Even before the title flashes up for Venice Film Festival competition entry L’Immensita, we know that Penelope Cruz is the most fun mom – most likely the only fun mom – in town. She doesn’t just set the table for dinner; she puts on music, leads the kids in a choreographed dance and singalong as they pass plates and cutlery, emoting into a passing fork as if it were a microphone. Adults bore her. At a birthday dinner for an ancient relative, she slips under the table to join her children in removing and mixing up everyone’s shoes. “I want to play!” she says, eyes gleaming.
Her eldest child, who is also reluctant to grow up for her own, very different reasons, urges her to get back on her chair. She can see where this is leading. Mothers aren’t supposed to play games; they are supposed to play cards and get their hair done. In 1970s Rome, there are a lot of things you aren’t supposed to do. Some of them, like hitting your wife if you are a father and head of the house, you can get away with quite easily. Others, like wearing boys’ clothes when you were born a girl, are not so easily dismissed.
Adriana (Luana Giulani) – called Adri as a sort of compromise, although she introduces herself as Andrea, a boys’ name in Italian, to strangers – is 12. So far, Adri is mercifully flat-chested; we first see her on the roof of their apartment block, winding threads into an elaborate pentangle that is supposed to harbor the kind of intergalactic energy that will, as she puts it cryptically, “make a miracle.” A few weeks later, she munches her way through a pile of dusty communion wafers with the same hope, giving herself asthma in the process. It’s a race against the roll of time.
Cruz’s Clara and her husband Felice (Vincenzo Amato) detest each other. Divorce is newly legal, but separation is out of the question; there is no wriggling out of family. Their children – Adri, Gino (Patrizio Francioni) and even little Diana (Maria Chiara Goretti) adore their mother, give their father a wide berth and monitor the tensions between them, resisting the patriarchy in their own home with whatever small acts of rebellion they can muster. Adri regularly visits a nearby Roma camp, where she shyly courts a girl called Sara who may or may not realize she isn’t really a boy, mostly by playing chase. It is very sweetly pre-pubescent and uncertain, because who knows where Adri’s identity will eventually land?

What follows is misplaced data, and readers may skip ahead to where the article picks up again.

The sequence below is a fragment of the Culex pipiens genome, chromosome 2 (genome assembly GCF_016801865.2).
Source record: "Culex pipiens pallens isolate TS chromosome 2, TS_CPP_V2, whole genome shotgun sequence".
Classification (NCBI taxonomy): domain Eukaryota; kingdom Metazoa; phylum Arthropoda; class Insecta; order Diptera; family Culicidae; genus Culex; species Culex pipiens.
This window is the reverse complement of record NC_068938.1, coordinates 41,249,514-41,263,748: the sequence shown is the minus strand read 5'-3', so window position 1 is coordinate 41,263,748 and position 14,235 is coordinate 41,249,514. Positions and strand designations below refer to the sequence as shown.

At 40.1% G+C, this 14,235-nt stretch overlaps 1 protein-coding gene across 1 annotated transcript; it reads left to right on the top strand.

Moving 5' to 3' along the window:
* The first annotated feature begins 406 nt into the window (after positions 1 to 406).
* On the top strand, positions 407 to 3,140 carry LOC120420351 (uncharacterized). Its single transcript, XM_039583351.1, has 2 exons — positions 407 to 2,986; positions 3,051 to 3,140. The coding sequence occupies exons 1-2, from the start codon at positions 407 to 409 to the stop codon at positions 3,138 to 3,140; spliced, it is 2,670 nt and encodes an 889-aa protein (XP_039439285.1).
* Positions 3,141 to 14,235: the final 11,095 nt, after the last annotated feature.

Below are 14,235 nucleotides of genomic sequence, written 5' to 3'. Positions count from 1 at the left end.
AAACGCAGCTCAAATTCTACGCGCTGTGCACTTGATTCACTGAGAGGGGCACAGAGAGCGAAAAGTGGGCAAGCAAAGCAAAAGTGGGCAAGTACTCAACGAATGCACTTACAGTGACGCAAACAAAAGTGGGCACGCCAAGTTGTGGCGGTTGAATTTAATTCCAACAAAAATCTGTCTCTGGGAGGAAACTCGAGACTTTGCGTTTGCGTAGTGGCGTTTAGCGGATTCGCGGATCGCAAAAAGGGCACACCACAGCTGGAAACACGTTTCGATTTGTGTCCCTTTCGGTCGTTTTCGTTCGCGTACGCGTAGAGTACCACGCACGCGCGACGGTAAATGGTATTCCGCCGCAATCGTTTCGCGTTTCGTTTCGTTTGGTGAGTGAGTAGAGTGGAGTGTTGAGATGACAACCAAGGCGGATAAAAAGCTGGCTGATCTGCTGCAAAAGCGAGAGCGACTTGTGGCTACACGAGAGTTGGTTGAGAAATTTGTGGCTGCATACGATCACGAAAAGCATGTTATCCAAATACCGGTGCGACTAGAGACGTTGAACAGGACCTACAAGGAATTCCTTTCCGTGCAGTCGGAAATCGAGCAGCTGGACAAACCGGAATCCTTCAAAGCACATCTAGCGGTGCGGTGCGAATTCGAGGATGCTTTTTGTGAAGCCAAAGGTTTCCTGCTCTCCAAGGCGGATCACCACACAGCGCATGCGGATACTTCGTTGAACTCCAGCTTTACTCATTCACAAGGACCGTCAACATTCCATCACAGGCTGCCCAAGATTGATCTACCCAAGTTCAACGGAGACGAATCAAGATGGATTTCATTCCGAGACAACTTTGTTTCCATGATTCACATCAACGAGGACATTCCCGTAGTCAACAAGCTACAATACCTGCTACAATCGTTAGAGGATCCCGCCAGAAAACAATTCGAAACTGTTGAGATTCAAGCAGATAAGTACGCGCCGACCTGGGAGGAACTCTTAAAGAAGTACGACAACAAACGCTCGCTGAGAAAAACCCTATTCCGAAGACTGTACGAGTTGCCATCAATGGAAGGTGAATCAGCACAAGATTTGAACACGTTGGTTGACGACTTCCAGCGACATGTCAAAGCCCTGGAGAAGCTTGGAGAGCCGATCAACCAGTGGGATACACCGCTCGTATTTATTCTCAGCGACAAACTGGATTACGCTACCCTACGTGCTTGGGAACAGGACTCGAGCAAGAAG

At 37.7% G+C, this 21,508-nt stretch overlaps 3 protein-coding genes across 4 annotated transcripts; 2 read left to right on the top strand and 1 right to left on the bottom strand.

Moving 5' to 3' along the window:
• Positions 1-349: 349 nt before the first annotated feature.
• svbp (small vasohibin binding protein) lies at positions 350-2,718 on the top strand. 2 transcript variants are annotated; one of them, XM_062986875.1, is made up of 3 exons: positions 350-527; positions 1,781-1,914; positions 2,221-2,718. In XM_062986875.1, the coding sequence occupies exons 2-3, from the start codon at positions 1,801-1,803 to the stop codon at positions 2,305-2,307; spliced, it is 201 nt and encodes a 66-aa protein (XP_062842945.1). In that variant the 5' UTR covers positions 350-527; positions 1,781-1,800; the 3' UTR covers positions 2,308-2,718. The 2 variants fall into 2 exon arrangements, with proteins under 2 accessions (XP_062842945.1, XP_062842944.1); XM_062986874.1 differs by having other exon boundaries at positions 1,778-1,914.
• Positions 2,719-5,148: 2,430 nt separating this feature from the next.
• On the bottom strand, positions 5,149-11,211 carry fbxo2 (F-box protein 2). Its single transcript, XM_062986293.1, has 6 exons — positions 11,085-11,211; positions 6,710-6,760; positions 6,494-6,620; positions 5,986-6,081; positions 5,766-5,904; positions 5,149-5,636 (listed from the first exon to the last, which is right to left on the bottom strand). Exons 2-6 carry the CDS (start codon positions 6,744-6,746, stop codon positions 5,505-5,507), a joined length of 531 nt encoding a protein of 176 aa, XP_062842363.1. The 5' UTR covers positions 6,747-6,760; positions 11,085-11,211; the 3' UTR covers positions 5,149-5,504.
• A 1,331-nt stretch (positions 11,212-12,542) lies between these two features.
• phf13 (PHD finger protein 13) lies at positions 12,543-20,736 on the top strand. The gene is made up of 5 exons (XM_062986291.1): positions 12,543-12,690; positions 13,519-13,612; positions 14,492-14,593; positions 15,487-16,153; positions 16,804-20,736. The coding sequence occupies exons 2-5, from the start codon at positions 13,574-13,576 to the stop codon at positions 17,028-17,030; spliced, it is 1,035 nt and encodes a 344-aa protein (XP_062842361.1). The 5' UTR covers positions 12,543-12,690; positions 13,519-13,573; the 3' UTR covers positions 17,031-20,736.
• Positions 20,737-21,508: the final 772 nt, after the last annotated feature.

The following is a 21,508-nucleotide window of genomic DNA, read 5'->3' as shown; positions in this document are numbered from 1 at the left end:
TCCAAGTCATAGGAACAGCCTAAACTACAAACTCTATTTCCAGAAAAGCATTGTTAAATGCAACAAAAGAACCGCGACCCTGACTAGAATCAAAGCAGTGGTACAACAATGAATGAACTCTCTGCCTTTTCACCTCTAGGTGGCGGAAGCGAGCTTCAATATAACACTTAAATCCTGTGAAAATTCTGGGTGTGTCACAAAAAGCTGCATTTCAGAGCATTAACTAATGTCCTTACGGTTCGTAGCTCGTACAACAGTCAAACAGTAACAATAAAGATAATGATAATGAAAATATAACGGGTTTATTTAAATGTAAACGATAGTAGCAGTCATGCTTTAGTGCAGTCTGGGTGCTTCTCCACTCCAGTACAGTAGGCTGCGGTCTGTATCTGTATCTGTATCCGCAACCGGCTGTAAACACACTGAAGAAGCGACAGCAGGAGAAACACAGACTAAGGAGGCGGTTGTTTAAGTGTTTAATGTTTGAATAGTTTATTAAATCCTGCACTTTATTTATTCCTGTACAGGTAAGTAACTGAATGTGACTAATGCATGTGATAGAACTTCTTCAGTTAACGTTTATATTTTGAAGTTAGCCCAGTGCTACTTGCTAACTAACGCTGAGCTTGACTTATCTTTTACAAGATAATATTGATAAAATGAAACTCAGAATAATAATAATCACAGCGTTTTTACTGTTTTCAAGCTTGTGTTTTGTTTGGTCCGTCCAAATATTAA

Emanuele Crialese describes his film as a trip down a Roman memory lane, into an era of endless variety shows on Italian television, Polaroids and garishly colored, highly flammable furniture. Despite marshaling some ostensibly heavyweight subjects – and a currently fraught one in Adri’s gender dysphoria, which will undoubtedly draw criticism from those looking for something closer to a statement – Crialese maintains a breezy tone, a gaudy palette and the glow of a more innocent time, however misleading that veneer of innocence was.
In that spirit, he has chosen a handful of contemporary pop songs as musical set-pieces imitating those old television variety shows, in which the family become stars and choruses of schoolgirls camp it up in cast-of-thousands dance numbers. Nothing could be camper than the originals, no doubt, but there is a visceral, cheesy thrill in seeing Penelope Cruz playing a go-go girl while Adri lip-syncs to Italian television’s answer to Johnny Cash.
It ends with a cabaret number, a festive culmination to the family’s story. Nothing is resolved; nobody’s chances of happiness are any greater than they were at the beginning; the most you can say about that is that at least they have bought a new couch, even if it looks no less likely than the old one to burst into flames. Stop to think about it and L’Immensita is fundamentally quite bleak, but it wears a delightfully cheerful face.